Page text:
- Cut your fingernails and toenails straight across and rounded slightly in the center. This will prevent the development of ingrown toenails.
- Ensure that your nails and skin are well moisturised by applying moisturising cream regularly, to prevent brittle nails and nail splitting.
- Wear proper-fitting shoes. Tight shoes can cause ingrown toenails.
- Do not try to self-treat ingrown toenails, especially if they are infected. See a dermatologist.
- Do not bite your fingernails. You can transfer infectious organisms between your fingers and mouth. Also, nail biting can damage the skin around your fingers, allowing infections to enter.
For ladies who always paint their nails, their nails may be discoloured. How are they able to tell if they possibly have certain health conditions from their nails?
Nail plate discolouration occurs with prolonged use of coloured nail varnish, particularly with deep red nail polish. This staining will usually fade spontaneously 14 days after the nail varnish has been removed.
Nail discolouration from health conditions usually do not resolve by themselves. Moreover, people with underlying health conditions usually have accompanying symptoms to suggest their health condition (e.g. in people with liver problems, they may have jaundice), in addition to their nail changes.
Are there any health risks from the prolonged use of nail varnish?
There are concerns that some nail polish might contain toxic chemicals like dibutyl phthalate, toluene, and formaldehyde. These chemicals can cause cancers, birth defects and developmental problems in children of pregnant women who have had extended exposure.
Even if they are present, the levels of toluene and DBP found in nail products are generally at levels considered safe. Generally, they are a minor health concern for nail varnish users.
However, nail varnish is a relatively common cause of contact dermatitis. This is the inflammation of the skin that occurs when you come into contact with a particular substance. The chemical most responsible for allergic reactions to nail varnish is tosylamide formaldehyde resin. Sensitivity to the offending agent may cause a rash not only around the nail area but also around areas that are commonly touched, such as the eyelids, mouth and chin, and sides of the neck.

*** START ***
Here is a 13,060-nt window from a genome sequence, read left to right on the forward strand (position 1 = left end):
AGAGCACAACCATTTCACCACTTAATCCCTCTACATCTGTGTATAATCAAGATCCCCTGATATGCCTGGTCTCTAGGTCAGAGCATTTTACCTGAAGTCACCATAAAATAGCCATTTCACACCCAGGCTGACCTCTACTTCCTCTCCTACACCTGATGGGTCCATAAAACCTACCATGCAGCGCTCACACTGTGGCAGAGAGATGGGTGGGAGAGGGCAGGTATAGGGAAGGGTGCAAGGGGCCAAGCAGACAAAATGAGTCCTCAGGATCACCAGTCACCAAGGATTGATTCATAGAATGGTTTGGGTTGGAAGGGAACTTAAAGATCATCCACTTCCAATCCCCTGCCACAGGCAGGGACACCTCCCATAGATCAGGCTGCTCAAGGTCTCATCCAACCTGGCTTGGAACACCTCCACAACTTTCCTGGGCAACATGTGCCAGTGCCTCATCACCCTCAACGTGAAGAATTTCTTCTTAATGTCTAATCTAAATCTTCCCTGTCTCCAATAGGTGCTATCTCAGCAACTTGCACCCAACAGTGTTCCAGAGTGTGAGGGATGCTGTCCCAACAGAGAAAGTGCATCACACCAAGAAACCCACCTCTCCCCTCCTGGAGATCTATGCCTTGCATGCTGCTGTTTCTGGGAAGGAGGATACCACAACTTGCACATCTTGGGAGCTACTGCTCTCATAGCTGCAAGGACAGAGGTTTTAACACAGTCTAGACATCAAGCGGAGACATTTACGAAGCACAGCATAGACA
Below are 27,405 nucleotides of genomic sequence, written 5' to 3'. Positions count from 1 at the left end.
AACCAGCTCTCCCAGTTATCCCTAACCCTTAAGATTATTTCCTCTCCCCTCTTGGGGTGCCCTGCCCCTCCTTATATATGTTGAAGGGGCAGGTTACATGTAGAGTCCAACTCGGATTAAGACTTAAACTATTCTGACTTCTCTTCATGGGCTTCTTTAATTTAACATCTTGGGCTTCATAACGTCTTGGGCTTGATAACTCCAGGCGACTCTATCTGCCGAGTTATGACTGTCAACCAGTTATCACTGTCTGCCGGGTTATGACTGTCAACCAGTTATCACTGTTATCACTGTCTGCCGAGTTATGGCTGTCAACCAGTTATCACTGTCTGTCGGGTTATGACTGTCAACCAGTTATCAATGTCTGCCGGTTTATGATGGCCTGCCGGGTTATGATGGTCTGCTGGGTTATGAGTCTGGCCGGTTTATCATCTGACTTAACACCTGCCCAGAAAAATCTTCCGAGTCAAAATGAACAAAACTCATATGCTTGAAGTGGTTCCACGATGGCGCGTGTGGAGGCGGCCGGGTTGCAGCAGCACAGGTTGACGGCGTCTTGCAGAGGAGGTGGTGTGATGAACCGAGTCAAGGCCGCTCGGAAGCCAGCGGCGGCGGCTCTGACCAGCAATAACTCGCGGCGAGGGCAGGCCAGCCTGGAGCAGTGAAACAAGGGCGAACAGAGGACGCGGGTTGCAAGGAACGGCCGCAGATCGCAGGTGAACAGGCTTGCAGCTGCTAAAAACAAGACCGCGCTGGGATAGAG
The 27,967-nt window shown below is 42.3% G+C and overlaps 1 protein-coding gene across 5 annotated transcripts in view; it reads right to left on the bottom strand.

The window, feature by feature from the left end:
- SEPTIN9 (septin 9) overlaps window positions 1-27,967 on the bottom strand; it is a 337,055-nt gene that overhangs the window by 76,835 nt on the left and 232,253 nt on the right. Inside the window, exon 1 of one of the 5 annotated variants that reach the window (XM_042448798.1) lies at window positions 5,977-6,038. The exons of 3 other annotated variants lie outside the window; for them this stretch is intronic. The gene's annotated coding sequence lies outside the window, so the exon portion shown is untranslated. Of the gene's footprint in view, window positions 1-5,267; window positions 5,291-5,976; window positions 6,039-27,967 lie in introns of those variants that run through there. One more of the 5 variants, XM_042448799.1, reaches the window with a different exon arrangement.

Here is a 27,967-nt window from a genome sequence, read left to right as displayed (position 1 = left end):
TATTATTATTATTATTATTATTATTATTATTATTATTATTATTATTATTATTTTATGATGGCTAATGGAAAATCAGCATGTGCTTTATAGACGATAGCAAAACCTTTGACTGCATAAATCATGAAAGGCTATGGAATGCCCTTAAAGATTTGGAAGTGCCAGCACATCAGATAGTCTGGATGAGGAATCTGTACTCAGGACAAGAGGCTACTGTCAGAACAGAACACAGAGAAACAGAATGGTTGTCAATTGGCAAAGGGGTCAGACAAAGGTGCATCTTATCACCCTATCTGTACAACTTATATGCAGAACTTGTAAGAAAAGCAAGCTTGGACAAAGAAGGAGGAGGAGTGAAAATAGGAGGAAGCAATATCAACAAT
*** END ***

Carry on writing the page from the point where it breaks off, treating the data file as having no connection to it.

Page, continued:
What are the health risks of nail biting?
Although nail biting is unlikely to cause long-term nail damage, it is not without risks. Nail biting can result in inflammation and infection of the nail fold (the skin around the nails). It can also increase the risk of transmission of germs from the nails and fingers to the lips and mouth.
More importantly, compulsive nail biting is sometimes a sign of an underlying mental health condition, such as anxiety or an impulse control disorder.
Tips to stop nail biting include:
- Avoid factors that trigger nail biting, such as boredom
- Find healthy ways to manage stress and anxiety
- Occupy your hands or mouth with alternate activities, such as playing a musical instrument or chewing gum
- Discuss with your doctor if fingernail biting persists along with anxiety and stress
About The Author: A founder of Material World, Tan Lili has previously worked in magazines The Singapore Women’s Weekly and Cosmopolitan Singapore, as well as herworld.com (now herworldplus.com, the online counterpart of Her World). She is now a freelance writer who works on this website full-time. Lili hopes to travel the world, work with wild animals, and discover more awesome Twilight fan-fiction. Follow her on Twitter @TanLiliTweets.